The 2005 James McTeigue and Wachowski Brothers film V for Vendetta represents a postmodern pastiche, a collection of fragments pasted together from the original Moore and Lloyd graphic novel of the same name, along with numerous allusions to literature, history, cinema, music, art, politics, and medicine. Paralleling the graphic novel, the film simultaneously reflects a range of authorial contributions and influences.
This work examines in detail the intersecting texts of V for Vendetta. Subjects include the alternative dimensions of the cinematic narrative, represented in the film’s conspicuous placement of the painting The Lady of Shalott in V’s home; the film’s overt allusions to the AIDS panic of the 1980s; and the ways in which antecedent narratives such as Terry Gilliam’s Brazil, Huxley’s Brave New World, and Bradbury’s Fahrenheit 451 represent shadow texts frequently crossing through the overall V for Vendetta narrative.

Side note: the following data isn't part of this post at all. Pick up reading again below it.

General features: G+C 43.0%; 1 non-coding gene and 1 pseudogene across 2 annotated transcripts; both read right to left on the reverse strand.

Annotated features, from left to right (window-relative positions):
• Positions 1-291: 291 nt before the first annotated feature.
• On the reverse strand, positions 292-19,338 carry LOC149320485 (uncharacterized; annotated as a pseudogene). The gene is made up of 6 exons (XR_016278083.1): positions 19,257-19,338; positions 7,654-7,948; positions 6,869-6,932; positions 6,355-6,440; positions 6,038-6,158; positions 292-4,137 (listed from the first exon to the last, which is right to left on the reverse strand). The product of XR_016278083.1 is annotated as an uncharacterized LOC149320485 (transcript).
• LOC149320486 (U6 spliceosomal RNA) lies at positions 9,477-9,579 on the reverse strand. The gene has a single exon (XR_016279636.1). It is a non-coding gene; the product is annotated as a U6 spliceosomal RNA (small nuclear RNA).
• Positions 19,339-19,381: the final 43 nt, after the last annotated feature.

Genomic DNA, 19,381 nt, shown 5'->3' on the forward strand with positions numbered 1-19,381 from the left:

|Publisher:||McFarland & Company, Incorporated Publishers|
|Edition description:||New Edition|
|Product dimensions:||6.00(w) x 9.00(h) x 0.49(d)|
About the Author
James R. Keller is a professor and chair of the English and Theatre department at Eastern Kentucky University in Richmond, Kentucky. The author or editor of numerous works about popular culture, he lives in Lexington, Kentucky.
Table of Contents
Table of Contents
Introduction: Shadow Texts, Superstrings, and Parallel Universes 1
1. Tyranny and the Powder Treason 17
2. V’s Terrorism: Power and Performance 36
3. “Half Sick of Shadows”: Tennyson, Waterhouse, and The Lady of Shalott 60
4. V and The Count of Monte Cristo 78
5. 1984 and the Dystopian Genre 90
6. Knight, Death, and Devil 105
7 “Odds and Ends Stolen Forth of Holy Writ”: Shakespeare and the Invention of V 123
8. “Monuments of Unaging Intellect”: The Shadows in V’s Gallery 165
9. V for Virus: The Spectacle of the AIDS Avenger and the Biomedical Military Trope 191
Conclusion: Of Shadow Texts 223